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I want to test the OnException, OnActionExecuted event of an MVC controller.

If I use mock like this:

        var httpContext = MockRepository.GenerateMock<HttpContextBase>();
        var request = MockRepository.GenerateMock<HttpRequestBase>();

        httpContext.Expect(c => c.Request).Return(request).Repeat.AtLeastOnce();
        request.Expect(r => r.IsAuthenticated ).Return(true).Repeat.AtLeastOnce();

        var controller = new MyController() ;

        controller.ControllerContext = new ControllerContext(httpContext,
                                                             new RouteData(),

        var result = controller.Execute() as ViewResult;

…the action method is executing, but the events are not invoked.

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I don't see that you have actually attached to the events...how do you know they are not executing? –  jrista Nov 5 '09 at 7:38
Debug mode and breakpoints –  Lullaby Nov 5 '09 at 8:13

1 Answer 1

up vote 11 down vote accepted

This is one of the separation of concerns principles of MVC. When you're unit testing a method, you're testing the method itself independent of any filters applied to it. (And OnException() and OnActionExecuting() are really just glorified filters.)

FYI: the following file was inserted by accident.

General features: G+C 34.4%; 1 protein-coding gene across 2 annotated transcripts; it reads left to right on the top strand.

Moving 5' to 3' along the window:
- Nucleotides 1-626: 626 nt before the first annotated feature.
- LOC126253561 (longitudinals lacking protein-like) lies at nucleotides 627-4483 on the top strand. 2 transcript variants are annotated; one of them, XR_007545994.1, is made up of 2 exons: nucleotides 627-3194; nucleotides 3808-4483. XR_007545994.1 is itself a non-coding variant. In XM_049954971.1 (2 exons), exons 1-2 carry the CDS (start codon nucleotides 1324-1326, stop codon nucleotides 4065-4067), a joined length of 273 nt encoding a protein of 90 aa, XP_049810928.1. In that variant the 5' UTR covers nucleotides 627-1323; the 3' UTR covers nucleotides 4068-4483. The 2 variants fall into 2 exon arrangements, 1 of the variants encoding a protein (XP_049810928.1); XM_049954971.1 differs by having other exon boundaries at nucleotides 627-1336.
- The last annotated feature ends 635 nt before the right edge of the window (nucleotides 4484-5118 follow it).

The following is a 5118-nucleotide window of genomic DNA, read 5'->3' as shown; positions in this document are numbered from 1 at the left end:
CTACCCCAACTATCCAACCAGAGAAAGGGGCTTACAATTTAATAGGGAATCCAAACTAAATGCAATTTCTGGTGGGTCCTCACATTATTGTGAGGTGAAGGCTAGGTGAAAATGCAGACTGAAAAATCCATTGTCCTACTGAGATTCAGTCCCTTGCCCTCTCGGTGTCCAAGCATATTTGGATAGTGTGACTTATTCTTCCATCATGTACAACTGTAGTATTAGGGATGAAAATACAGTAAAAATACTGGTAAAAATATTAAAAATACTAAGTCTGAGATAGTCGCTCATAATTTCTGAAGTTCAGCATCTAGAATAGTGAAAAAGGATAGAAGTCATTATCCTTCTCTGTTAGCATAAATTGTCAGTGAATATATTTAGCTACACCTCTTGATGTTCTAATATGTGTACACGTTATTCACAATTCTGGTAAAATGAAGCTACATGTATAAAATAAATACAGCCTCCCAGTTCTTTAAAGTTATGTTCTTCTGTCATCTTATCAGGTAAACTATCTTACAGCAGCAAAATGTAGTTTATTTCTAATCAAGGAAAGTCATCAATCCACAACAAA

If you want to test those other methods independently, you're free to do so. Normally the way you'd go about this is by calling the filters like so:


You'll have to create context objects to pass to these methods. In the end, you have three unit tests: one for OnActionExecuting(), one for OnException(), and one for the actual method you're testing. The nice thing about this setup is that once you've unit tested the filters once, you don't have to worry about them any more for any other unit tests.

For example, if you have a Method1(), Method2(), and Method3(), you don't need to test each combination of method + filters. Simply have five unit tests: OnActionExecuting(), OnException(), Method1(), Method2(), and Method3(). This eliminates redundant testing and makes it easier to track down potential bugs in your code.

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